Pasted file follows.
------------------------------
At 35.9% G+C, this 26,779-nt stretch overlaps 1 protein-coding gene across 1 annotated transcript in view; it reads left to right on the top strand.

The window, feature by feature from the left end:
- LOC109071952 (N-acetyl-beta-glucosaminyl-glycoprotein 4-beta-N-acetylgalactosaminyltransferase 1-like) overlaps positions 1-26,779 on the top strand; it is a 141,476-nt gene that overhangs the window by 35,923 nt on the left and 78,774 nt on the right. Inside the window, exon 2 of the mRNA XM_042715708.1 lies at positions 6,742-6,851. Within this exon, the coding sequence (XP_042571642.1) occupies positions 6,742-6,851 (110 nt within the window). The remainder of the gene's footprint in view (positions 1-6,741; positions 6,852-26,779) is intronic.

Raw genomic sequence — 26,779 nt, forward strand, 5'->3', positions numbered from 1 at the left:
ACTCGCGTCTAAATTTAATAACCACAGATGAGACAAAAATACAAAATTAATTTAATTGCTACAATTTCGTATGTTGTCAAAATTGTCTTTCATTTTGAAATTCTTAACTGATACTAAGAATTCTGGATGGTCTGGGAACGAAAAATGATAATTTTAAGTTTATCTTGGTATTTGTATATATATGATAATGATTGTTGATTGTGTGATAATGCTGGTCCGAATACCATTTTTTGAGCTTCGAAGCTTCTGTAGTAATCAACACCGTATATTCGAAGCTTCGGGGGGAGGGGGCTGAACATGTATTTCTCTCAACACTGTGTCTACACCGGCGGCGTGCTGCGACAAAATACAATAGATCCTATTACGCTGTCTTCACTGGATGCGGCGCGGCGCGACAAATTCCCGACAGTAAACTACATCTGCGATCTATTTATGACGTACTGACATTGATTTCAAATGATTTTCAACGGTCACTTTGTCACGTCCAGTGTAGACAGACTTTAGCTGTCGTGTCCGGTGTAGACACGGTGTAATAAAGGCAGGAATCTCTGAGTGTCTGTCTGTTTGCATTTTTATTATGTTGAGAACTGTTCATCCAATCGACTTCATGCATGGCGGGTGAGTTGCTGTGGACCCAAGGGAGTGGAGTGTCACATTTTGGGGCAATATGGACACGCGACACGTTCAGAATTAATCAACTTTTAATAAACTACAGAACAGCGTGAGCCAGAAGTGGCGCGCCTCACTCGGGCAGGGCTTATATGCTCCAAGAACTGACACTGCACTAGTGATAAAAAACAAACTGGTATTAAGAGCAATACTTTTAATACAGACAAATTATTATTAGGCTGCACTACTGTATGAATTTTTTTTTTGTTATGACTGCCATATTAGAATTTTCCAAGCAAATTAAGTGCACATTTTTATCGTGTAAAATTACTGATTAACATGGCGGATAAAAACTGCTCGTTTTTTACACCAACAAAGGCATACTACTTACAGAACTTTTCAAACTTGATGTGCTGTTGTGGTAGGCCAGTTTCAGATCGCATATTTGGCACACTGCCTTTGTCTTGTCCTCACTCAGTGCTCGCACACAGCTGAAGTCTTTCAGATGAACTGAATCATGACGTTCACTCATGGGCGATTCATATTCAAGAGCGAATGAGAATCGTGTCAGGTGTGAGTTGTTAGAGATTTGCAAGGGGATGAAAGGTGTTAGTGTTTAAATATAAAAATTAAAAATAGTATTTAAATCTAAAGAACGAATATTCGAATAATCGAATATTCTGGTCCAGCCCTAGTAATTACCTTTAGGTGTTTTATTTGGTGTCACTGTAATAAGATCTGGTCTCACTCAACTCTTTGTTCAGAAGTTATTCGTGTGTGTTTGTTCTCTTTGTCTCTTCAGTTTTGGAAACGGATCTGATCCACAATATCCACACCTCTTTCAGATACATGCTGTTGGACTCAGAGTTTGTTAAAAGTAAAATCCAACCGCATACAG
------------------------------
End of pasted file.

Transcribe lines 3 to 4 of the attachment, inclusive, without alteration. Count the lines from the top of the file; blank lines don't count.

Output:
- LOC109071952 (N-acetyl-beta-glucosaminyl-glycoprotein 4-beta-N-acetylgalactosaminyltransferase 1-like) overlaps positions 1-26,779 on the top strand; it is a 141,476-nt gene that overhangs the window by 35,923 nt on the left and 78,774 nt on the right. Inside the window, exon 2 of the mRNA XM_042715708.1 lies at positions 6,742-6,851. Within this exon, the coding sequence (XP_042571642.1) occupies positions 6,742-6,851 (110 nt within the window). The remainder of the gene's footprint in view (positions 1-6,741; positions 6,852-26,779) is intronic.

Raw genomic sequence — 26,779 nt, forward strand, 5'->3', positions numbered from 1 at the left: